The opening speed of the nozzle needle 26 is determined by the difference between the flow out of the inlet 12 through the inlet throttle 44 into the control chamber 24 and the flow out of the control chamber 24 through the outlet throttle 42 into the valve chamber 38.

The shaft end 32 penetrates so far into the control chamber 24 that the closing and opening forces on the nozzle needle 26 are balanced, and then it remains on a fuel cushion. This cushion is created by the fuel flow that is established in the control chamber 24. The nozzle 16 is now fully opened, and the fuel is injected into the combustion chamber at a pressure that is approximately equivalent to the system pressure in the high-pressure reservoir.

As long as the throttle body 40 is kept in the middle position at hd=HM by the magnetic control forces of the two electromagnets 46, 48, the nozzle 16 also remains fully opened.

In FIG. 2b, this is represented by the line that remains at the maximum hn=HV (corresponding to the fully opened nozzle).

At the end of the main injection, the two electromagnets 46, 48 are no longer triggered, so that the armature 50 is pressed by the prestressing force of the valve spring 62 in the direction of the second electromagnet 48, until the throttle body 40 reaches the first terminal position again and blocks the first passage. This motion can be reinforced by switching off the first electromagnet 46 before the second electromagnet 48. The throttle body 40 is kept in the first terminal position by the valve spring 62.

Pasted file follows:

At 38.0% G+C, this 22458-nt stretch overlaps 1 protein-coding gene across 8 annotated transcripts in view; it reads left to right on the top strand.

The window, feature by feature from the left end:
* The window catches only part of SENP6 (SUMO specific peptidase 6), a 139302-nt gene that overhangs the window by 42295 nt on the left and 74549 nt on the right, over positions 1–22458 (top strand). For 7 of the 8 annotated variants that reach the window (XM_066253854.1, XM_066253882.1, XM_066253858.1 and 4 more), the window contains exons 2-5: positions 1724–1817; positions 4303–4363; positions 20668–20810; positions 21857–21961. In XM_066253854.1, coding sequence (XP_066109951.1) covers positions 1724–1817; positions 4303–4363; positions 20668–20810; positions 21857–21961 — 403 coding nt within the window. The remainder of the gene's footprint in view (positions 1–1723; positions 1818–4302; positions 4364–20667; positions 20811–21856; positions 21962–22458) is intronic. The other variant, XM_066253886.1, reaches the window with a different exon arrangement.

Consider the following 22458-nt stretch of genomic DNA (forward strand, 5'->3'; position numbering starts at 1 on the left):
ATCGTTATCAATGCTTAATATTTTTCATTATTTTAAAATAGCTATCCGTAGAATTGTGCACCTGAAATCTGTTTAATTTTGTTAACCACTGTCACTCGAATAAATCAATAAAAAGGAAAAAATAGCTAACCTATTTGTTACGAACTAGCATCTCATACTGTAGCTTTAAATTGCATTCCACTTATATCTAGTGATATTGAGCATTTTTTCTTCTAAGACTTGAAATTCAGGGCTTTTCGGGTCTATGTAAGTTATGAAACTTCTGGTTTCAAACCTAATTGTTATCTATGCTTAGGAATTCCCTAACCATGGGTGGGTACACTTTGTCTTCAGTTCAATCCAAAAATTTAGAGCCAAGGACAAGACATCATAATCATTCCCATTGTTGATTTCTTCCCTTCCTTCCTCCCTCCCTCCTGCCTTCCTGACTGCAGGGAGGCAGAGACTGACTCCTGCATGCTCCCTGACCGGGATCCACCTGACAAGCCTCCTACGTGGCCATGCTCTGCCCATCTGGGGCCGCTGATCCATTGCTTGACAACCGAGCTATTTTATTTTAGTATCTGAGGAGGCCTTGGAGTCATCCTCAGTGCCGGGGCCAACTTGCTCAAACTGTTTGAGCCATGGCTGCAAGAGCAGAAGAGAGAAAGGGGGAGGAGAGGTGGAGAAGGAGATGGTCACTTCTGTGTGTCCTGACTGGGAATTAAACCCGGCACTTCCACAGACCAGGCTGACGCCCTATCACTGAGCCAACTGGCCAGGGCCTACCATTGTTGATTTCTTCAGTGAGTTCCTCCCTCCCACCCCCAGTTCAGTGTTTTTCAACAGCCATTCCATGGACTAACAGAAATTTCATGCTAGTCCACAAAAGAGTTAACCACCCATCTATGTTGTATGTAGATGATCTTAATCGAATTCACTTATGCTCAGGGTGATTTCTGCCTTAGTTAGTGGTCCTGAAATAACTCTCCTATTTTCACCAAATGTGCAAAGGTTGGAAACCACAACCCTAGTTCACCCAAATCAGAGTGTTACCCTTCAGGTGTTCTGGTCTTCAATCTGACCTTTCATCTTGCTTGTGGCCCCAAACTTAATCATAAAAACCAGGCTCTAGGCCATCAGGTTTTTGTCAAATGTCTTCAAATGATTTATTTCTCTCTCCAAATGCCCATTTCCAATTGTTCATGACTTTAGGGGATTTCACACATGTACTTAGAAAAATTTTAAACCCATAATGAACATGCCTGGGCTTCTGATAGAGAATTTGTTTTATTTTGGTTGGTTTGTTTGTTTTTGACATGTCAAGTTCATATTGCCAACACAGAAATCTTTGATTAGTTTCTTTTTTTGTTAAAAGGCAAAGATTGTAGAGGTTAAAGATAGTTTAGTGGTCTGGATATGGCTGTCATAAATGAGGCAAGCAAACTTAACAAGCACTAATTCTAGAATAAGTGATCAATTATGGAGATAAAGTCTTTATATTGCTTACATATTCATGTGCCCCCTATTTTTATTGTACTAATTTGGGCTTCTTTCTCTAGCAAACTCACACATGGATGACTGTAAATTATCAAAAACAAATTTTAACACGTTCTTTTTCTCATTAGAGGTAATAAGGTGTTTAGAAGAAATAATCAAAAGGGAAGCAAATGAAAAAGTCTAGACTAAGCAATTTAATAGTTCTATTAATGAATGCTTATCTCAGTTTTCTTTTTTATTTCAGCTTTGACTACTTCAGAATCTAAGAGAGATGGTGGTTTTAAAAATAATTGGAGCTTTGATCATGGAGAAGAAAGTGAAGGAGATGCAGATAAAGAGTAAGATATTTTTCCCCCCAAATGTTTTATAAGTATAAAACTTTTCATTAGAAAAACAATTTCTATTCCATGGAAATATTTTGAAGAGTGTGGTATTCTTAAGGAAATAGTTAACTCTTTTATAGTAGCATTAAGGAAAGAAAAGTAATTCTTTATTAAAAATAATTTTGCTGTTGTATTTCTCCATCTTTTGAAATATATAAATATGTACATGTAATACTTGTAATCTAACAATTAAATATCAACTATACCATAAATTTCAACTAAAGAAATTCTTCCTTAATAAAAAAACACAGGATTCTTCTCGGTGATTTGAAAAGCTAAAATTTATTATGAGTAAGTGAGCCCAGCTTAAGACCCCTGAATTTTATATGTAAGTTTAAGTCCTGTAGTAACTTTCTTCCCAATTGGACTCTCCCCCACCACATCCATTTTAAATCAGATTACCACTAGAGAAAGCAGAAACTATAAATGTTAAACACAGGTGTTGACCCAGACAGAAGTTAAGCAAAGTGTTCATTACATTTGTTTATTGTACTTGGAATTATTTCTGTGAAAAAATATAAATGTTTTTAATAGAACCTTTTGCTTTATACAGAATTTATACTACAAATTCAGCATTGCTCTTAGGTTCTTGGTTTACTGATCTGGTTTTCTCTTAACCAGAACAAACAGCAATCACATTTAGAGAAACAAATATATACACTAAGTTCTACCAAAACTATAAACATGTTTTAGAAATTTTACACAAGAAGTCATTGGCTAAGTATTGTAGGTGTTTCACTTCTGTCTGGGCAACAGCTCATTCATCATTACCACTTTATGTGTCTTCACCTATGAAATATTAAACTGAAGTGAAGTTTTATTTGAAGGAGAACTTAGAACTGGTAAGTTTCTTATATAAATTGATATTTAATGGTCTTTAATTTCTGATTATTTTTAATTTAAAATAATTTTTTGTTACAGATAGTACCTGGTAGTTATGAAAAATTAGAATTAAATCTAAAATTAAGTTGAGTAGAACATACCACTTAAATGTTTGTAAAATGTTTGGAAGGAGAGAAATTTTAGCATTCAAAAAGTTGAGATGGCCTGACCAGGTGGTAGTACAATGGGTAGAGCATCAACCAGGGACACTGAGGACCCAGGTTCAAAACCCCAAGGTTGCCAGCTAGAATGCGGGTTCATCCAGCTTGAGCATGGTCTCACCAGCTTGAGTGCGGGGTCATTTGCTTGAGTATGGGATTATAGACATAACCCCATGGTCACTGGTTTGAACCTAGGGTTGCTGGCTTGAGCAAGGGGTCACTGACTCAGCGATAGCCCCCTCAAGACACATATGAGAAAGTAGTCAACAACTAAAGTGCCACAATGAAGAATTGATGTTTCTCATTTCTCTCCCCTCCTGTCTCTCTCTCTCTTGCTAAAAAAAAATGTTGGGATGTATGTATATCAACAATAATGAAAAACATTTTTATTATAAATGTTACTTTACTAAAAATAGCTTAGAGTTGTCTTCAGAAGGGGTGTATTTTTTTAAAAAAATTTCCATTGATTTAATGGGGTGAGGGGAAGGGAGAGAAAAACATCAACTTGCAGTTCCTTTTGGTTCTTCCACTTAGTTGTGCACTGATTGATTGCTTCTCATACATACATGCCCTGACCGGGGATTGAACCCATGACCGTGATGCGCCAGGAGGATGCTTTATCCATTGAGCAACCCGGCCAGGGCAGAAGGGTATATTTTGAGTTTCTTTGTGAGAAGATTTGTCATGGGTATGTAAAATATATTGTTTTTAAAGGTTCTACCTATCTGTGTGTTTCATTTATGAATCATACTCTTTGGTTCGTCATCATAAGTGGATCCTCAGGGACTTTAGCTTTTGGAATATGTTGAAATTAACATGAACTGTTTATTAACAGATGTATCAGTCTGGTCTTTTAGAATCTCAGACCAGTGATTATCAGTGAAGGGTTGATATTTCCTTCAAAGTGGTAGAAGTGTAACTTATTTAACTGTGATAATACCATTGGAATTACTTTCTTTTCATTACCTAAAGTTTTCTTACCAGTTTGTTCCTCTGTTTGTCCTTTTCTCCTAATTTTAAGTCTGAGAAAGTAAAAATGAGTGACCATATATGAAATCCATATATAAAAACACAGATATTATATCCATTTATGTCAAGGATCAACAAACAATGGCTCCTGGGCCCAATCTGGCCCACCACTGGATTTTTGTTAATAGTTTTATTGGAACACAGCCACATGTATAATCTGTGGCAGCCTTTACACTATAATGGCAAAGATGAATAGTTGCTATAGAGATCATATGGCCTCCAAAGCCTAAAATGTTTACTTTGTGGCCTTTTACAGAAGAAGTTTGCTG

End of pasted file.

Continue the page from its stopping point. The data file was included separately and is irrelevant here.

In FIG. 2a, this course of the throttle body 40 is represented by the line that, beginning at time t=THE (THE stands for the end of the main injection), drops from hd=HM to hd=0.

Since now the first sealing face 58 rests on the first sealing seat, in the control chamber 24, because of the fuel continuing to flow in from the inlet 12, the system pressure builds up again. As soon as the increasing hydraulic closing force of the control chamber 24 and the prestressing force of the nozzle spring 34 together exceed the hydraulic opening force of the nozzle chamber 20, the nozzle needle 26 is moved in the direction of the nozzle opening 18, until this nozzle opening is closed by the needle tip 30.

In FIG. 2b, this motion of the nozzle needle 26 is represented by the line that, beginning at time t=THEm drops from hn=Hv to hn=0.

The closing speed of the nozzle needle is determined by the flow of fuel out of the inlet 12 through the inlet throttle 44 into the control chamber 24.

The main injection is terminated when the nozzle needle reaches its bottom stop and its tip 30 is seated in the nozzle opening 18.

The injector is now once again in its state of repose.

The foregoing relates to preferred exemplary embodiments of the invention, it being understood that other variants and embodiments thereof are possible within the spirit and scope of the invention, the latter being defined by the appended claims.

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Referenced by
Citing PatentFiling datePublication dateApplicantTitle